An experimental system to study responses of Medicago truncatula roots to chitin oligomers of high degree of polymerization and other microbial elicitors
- 969 Downloads
A fully acetylated, soluble CO preparation of mean DP of ca. 7 was perceived with high sensitivity by M. truncatula in a newly designed versatile root elicitation assay.
The root system of legume plants interacts with a large variety of microorganisms, either pathogenic or symbiotic. Understanding how legumes recognize and respond specifically to pathogen-associated or symbiotic signals requires the development of standardized bioassays using well-defined preparations of the corresponding signals. Here we describe the preparation of chitin oligosaccharide (CO) fractions from commercial chitin and their characterization by a combination of liquid-state and solid-state nuclear magnetic resonance spectroscopy. We show that the CO fraction with highest degree of polymerization (DP) became essentially insoluble after lyophilization. However, a fully soluble, fully acetylated fraction with a mean DP of ca. 7 was recovered and validated by showing its CERK1-dependent activity in Arabidopsis thaliana. In parallel, we developed a versatile root elicitation bioassay in the model legume Medicago truncatula, using a hydroponic culture system and the Phytophthora β-glucan elicitor as a control elicitor. We then showed that M. truncatula responded with high sensitivity to the CO elicitor, which caused the production of extracellular reactive oxygen species and the transient induction of a variety of defense-associated genes. In addition, the bioassay allowed detection of elicitor activity in culture filtrates of the oomycete Aphanomyces euteiches, opening the way to the analysis of recognition of this important legume root pathogen by M. truncatula.
KeywordsChitooligosaccharide Nuclear magnetic resonance Reactive oxygen species Defense gene activation Aphanomyces
We thank Dr. S. Bensmihen (LIPM, UMR CNRS-INRA 2594/441, Toulouse) for supplying seeds of the A. thaliana cerk1 GABI-KAT mutant 096F09, and Dr. H. Chanzy (CERMAV-CNRS, Grenoble) and J.J. Bono (LIPM, UMR CNRS-INRA 2594/441, Toulouse) for continuous support. This work was funded by the Région Midi-Pyrénées, the CNRS (PhD Grant INEE 36 to A.N.), and the French Agence Nationale de la Recherche (ANR-08-BLAN-0208-01 “Sympasignal”).
- Badreddine I, Lafitte C, Heux L, Skandalis N, Spanou Z, Martinez Y, Esquerré-Tugayé MT, Bulone V, Dumas B, Bottin A (2008) Cell wall chitosaccharides are essential components and exposed patterns of the phytopathogenic oomycete Aphanomyces euteiches. Eukaryot Cell 7:1980–1993PubMedCrossRefGoogle Scholar
- Djébali N, Jauneau A, Ameline-Torregrosa C, Chardon F, Jaulneau V, Mathé C, Bottin A, Cazaux M, Pilet-Nayel M-L, Baranger A, Aouani ME, Esquerré-Tugayé M-T, Dumas B, Huguet T, Jacquet C (2009) Partial resistance of Medicago truncatula to Aphanomyces euteiches is associated with protection of the root stele and is controlled by a major QTL rich in proteasome-related genes. Mol Plant Microbe Interact 22:1043–1055PubMedCrossRefGoogle Scholar
- Hruz T, Laule O, Szabo G, Wessendorp F, Bleuler S, Oertle L, Widmayer P, Gruissem W, Zimmermann P (2008) Genevestigator v3: a reference expression database for the meta-analysis of transcriptomes. Adv Bioinforma 2008:420747Google Scholar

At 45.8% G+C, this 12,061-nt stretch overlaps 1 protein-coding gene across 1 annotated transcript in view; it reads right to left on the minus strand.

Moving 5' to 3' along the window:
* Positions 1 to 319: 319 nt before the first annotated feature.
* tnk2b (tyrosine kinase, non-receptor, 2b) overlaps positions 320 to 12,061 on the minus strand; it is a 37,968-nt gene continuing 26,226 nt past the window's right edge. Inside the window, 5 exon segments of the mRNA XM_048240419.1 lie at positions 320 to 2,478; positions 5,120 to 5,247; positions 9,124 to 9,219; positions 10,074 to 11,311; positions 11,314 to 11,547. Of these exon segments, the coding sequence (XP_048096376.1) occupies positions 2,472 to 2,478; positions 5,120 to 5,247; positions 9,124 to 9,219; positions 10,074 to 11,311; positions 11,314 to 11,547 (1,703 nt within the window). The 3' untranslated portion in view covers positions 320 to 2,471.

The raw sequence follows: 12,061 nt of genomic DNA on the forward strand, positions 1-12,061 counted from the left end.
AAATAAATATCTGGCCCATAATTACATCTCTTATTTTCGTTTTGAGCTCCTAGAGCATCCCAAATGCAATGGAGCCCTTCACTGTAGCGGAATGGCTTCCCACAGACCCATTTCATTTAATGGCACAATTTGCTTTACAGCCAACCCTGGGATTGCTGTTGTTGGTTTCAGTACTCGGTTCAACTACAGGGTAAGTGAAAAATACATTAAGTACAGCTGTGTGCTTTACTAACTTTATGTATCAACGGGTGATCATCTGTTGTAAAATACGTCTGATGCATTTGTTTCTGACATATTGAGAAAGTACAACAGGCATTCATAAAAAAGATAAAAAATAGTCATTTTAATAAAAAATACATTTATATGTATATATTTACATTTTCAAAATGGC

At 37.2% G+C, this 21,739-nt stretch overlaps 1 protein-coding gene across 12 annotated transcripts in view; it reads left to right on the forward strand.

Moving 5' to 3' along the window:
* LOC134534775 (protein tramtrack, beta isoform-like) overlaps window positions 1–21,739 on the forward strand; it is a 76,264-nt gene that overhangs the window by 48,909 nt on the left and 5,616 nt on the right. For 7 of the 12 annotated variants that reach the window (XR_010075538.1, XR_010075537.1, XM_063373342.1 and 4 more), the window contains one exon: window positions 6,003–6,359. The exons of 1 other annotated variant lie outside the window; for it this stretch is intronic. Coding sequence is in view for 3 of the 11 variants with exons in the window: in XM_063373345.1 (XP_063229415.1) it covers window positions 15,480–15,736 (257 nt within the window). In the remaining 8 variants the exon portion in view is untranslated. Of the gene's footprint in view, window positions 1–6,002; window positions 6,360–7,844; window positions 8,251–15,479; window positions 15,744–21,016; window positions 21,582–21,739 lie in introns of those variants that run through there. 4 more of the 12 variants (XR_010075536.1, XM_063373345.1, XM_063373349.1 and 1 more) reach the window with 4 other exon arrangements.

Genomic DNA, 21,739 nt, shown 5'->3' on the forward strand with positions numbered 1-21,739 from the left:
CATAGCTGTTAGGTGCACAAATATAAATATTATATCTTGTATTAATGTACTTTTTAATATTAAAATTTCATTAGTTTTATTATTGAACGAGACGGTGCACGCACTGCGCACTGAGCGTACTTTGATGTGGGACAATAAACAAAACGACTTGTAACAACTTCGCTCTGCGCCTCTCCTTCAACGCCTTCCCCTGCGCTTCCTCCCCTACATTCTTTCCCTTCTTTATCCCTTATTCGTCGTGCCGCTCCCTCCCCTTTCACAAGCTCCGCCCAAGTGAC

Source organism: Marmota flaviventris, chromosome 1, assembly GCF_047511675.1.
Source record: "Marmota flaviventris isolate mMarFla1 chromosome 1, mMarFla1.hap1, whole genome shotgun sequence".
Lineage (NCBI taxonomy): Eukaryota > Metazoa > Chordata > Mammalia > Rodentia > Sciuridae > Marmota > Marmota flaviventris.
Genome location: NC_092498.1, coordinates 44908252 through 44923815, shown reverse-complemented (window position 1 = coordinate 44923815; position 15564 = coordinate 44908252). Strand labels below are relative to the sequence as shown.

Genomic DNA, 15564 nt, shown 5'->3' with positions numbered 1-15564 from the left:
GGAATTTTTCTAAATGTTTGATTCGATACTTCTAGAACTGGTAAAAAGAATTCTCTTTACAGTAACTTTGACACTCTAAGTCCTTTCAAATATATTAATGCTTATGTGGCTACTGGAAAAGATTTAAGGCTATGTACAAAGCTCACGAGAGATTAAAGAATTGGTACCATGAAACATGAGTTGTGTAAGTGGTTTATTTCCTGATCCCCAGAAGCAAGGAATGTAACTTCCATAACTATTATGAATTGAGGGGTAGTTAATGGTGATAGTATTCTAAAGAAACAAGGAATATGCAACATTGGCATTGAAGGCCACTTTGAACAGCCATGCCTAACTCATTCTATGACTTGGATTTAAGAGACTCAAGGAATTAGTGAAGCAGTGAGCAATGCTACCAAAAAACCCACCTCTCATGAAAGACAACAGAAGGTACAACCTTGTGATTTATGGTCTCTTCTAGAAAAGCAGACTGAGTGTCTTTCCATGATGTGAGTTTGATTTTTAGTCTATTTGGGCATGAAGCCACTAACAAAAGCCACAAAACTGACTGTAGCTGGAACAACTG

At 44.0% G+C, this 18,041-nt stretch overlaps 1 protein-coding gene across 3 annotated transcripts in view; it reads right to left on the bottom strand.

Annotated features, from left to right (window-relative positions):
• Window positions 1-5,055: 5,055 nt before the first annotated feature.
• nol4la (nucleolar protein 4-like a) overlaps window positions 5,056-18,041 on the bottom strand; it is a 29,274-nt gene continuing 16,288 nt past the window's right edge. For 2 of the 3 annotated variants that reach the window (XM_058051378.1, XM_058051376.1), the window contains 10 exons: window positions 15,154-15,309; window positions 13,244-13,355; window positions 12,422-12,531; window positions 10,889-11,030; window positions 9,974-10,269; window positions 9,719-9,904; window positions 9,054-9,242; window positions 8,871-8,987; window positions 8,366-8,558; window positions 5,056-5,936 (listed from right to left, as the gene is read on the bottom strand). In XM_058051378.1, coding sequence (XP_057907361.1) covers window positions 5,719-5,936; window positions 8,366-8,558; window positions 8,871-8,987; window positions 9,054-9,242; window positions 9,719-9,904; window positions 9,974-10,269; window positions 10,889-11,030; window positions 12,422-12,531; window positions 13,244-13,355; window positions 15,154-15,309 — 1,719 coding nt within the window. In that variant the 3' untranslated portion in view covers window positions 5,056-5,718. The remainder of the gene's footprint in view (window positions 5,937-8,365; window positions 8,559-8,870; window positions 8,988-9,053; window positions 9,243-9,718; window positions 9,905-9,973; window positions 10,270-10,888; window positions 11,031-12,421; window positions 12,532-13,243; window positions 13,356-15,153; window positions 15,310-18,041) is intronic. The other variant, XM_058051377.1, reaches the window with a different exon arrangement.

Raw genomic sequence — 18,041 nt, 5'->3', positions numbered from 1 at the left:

- Nakagawa T, Kaku H, Shimoda Y, Sugiyama A, Shimamura M, Takanashi K, Yazaki K, Aoki T, Shibuya N, Kouchi H (2011) From defense to symbiosis: limited alterations in the kinase domain of LysM receptor-like kinases are crucial for evolution of legume-Rhizobium symbiosis. Plant J 65:169–180PubMedCrossRefGoogle Scholar
- Shahidi F, Abuzaytoun R (2005) Chitin, chitosan, and co-products: chemistry, production, applications, and health effects. In: Advances in food and nutrition research, vol 49. Academic Press, San Diego, pp 93–135Google Scholar
- Uppalapati SR, Marek SM, Lee HK, Nakashima J, Tang Y, Sledge MK, Dixon RA, Mysore KS (2009) Global gene expression profiling during Medicago truncatula-Phymatotrichopsis omnivora interaction reveals a role for jasmonic acid, ethylene, and the flavonoid pathway in disease development. Mol Plant Microbe Interact 22:7–17PubMedCrossRefGoogle Scholar
- Vailleau F, Sartorel E, Jardinaud MF, Chardon F, Genin S, Huguet T, Gentzbittel L, Petitprez M (2007) Characterization of the interaction between the bacterial wilt pathogen Ralstonia solanacearum and the model legume plant Medicago truncatula. Mol Plant Microbe Interact 20:159–167PubMedCrossRefGoogle Scholar
- Young ND, Debellé F, Oldroyd GE, Geurts R, Cannon SB, Udvardi MK, Benedito VA, Mayer KF, Gouzy J, Schoof H, Van de Peer Y, Proost S, Cook DR, Meyers BC, Spannagl M, Cheung F, De Mita S, Krishnakumar V, Gundlach H, Zhou S, Mudge J, Bharti AK, Murray JD, Naoumkina MA, Rosen B, Silverstein KA, Tang H, Rombauts S, Zhao PX, Zhou P, Barbe V, Bardou P, Bechner M, Bellec A, Berger A, Bergès H, Bidwell S, Bisseling T, Choisne N, Couloux A, Denny R, Deshpande S, Dai X, Doyle JJ, Dudez AM, Farmer AD, Fouteau S, Franken C, Gibelin C, Gish J, Goldstein S, González AJ, Green PJ, Hallab A, Hartog M, Hua A, Humphray SJ, Jeong DH, Jing Y, Jöcker A, Kenton SM, Kim DJ, Klee K, Lai H, Lang C, Lin S, Macmil SL, Magdelenat G, Matthews L, McCorrison J, Monaghan EL, Mun JH, Najar FZ, Nicholson C, Noirot C, O’Bleness M, Paule CR, Poulain J, Prion F, Qin B, Qu C, Retzel EF, Riddle C, Sallet E, Samain S, Samson N, Sanders I, Saurat O, Scarpelli C, Schiex T, Segurens B, Severin AJ, Sherrier DJ, Shi R, Sims S, Singer SR, Sinharoy S, Sterck L, Viollet A, Wang BB, Wang K, Wang M, Wang X, Warfsmann J, Weissenbach J, White DD, White JD, Wiley GB, Wincker P, Xing Y, Yang L, Yao Z, Ying F, Zhai J, Zhou L, Zuber A, Dénarié J, Dixon RA, May GD, Schwartz DC, Rogers J, Quétier F, Town CD, Roe BA (2011) The Medicago genome provides insight into the evolution of rhizobial symbioses. Nature 480:520–524PubMedCrossRefGoogle Scholar